Planting for culture, community and Country in Central Arnhem Land - National Tree Day Blog

Planting for culture, community and Country in Central Arnhem Land

A red sun rises over rusty orange dirt, illuminating sandstone cliffs, vast floodplains, roaring waterfalls and groves of the iconic paperbark tree. This is Arnhem Land in all its ancient and mesmerising beauty.

In June 2021, the Tree Day team had the privilege of heading to Katherine and Central Arnhem Land in the Northern Territory to plant trees, share stories and learn from the Jawoyn people and the team at Nyirrunggulung-Rise, an organisation dedicated to community development in the region.  

Jawoyn country is located in northwest Northern Territory, with Katherine at its heart, and is dominated by watercourses, including the spectacular Nitmiluk (Katherine) Gorge. The Katherine River and its network of gorges, creeks and waterholes fill with water during Jiyowk, the monsoon season of January and February. When the downpour subsides, the remaining water provides much needed respite and nourishment for the plants and animals of Jawoyn country during the much drier seasons of Malapparr and Jungalk from June to November.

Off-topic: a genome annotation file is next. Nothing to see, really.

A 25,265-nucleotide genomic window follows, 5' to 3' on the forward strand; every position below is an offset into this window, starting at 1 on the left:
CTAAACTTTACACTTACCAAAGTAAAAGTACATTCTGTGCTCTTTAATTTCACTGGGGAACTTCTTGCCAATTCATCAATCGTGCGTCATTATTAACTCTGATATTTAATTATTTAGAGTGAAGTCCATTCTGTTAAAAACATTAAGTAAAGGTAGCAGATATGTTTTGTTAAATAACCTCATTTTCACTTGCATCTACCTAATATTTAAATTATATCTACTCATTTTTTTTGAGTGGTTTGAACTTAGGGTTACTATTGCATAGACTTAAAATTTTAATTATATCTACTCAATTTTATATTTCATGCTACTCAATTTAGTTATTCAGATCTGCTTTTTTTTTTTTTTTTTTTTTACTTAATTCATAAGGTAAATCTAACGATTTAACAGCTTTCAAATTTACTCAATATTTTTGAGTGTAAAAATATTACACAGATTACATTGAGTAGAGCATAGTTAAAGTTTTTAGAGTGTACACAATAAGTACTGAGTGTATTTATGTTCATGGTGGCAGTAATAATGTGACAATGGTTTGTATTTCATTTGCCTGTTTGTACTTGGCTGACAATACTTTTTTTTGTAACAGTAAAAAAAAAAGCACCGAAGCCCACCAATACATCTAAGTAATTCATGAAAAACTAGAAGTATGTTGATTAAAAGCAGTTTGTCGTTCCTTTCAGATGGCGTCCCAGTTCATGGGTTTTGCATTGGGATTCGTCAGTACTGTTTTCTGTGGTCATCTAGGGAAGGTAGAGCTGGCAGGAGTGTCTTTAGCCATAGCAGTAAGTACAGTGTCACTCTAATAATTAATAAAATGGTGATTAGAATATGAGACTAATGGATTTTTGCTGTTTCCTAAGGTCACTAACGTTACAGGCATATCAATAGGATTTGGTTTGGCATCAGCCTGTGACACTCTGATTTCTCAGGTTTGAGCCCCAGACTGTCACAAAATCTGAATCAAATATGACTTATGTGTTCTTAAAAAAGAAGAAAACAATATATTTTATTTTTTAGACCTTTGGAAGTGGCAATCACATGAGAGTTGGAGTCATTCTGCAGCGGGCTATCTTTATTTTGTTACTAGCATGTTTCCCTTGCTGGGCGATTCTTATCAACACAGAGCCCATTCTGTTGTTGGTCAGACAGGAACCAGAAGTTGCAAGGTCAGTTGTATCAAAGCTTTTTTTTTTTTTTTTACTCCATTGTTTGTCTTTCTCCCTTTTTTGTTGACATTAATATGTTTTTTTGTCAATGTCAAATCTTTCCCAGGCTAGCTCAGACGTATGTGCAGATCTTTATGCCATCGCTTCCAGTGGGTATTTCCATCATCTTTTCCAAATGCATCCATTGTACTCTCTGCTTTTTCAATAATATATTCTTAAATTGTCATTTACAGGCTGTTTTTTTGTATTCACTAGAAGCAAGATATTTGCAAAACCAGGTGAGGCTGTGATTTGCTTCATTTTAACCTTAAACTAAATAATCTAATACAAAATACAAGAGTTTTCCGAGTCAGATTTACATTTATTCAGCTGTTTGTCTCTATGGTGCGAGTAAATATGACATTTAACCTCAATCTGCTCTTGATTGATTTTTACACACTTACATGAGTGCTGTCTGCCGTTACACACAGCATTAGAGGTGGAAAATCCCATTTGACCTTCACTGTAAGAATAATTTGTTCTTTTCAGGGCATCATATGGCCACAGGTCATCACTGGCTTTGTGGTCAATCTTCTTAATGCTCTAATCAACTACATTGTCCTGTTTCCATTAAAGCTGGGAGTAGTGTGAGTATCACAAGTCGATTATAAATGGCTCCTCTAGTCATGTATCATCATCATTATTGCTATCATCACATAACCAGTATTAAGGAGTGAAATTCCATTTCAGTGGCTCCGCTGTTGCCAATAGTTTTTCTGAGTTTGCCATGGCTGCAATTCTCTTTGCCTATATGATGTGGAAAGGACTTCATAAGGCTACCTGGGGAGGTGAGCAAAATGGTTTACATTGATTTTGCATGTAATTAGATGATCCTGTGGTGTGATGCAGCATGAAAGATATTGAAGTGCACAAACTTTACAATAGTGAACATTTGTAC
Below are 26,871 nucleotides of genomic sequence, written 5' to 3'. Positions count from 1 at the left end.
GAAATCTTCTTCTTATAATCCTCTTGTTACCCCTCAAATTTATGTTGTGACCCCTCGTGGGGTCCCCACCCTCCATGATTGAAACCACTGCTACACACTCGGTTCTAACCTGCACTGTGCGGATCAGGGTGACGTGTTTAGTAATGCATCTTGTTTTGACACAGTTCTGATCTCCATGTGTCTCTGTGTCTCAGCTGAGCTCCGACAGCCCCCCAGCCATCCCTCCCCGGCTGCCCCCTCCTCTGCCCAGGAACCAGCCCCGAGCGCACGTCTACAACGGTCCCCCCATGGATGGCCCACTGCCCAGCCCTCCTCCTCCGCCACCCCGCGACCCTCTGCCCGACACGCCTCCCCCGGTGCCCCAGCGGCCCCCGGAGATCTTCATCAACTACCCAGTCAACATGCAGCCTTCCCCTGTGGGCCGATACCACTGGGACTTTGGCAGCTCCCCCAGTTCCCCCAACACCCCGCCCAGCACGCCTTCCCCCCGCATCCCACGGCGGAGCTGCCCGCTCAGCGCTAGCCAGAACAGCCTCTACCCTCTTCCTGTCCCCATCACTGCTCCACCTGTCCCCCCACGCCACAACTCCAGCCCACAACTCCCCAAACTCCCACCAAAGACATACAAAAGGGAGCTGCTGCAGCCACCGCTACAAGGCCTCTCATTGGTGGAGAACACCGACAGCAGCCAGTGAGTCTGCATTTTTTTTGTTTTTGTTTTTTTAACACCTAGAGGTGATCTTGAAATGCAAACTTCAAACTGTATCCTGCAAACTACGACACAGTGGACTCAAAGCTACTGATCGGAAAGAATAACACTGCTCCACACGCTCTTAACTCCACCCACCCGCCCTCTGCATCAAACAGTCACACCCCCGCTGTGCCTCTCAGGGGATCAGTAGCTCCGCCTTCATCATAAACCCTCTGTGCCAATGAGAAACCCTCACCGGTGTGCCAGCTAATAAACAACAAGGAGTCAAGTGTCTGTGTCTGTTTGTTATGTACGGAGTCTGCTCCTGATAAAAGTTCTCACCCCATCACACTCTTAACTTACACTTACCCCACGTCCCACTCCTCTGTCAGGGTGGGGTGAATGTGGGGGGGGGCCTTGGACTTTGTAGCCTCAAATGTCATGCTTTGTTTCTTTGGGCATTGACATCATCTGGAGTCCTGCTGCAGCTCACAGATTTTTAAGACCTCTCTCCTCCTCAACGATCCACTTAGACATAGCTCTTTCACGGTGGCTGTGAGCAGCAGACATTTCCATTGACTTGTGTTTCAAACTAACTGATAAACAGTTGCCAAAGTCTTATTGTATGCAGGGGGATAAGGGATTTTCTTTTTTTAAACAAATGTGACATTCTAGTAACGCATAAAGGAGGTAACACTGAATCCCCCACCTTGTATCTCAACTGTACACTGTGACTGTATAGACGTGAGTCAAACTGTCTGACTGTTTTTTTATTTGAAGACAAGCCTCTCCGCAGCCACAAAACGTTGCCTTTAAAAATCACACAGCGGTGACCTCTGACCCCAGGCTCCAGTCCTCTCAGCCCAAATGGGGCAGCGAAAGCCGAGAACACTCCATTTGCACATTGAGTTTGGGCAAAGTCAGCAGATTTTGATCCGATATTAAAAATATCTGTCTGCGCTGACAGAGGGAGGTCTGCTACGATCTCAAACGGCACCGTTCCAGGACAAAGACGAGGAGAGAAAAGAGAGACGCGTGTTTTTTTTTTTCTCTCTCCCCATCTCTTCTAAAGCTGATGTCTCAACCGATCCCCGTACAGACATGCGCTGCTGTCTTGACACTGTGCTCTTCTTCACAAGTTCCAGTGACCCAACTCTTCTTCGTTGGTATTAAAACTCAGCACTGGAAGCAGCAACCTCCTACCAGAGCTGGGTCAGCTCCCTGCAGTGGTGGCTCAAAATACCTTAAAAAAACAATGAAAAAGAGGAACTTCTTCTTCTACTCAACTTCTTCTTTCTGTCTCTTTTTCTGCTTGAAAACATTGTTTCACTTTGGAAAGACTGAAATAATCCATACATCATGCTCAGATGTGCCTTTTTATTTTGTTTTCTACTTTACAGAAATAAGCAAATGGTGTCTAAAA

Undulating hills and ridges make up much of the Jawoyn landscape and are filled with a range of native wildlife, including rare birds, mammals and the mighty saltwater crocodile. About 1,000 Jawoyn people live across this country, spanning from Pine Creek in the west to Bulman in the East and including Nitmiluk National Park and part of Kakadu National Park. 

The dramatic landscapes of Jawoyn country bring special force to Dreamtime stories. The sheer cliffs, winding rivers, rolling hills and pockets of lush rainforest offer abundant natural resources to sustain local biodiversity and bring life to the creation stories that fill Jawoyn country with spiritual connections. 

The Jawoyn Association was formed in 1985 with the objective of representing the views and ambitions of Jawoyn people concerning the management, protection, control and development of the land. Today, the organisation continues to work in the interests of Jawoyn people and land, with a focus on improving the cultural, social and economic wellbeing of their people, while caring for Country.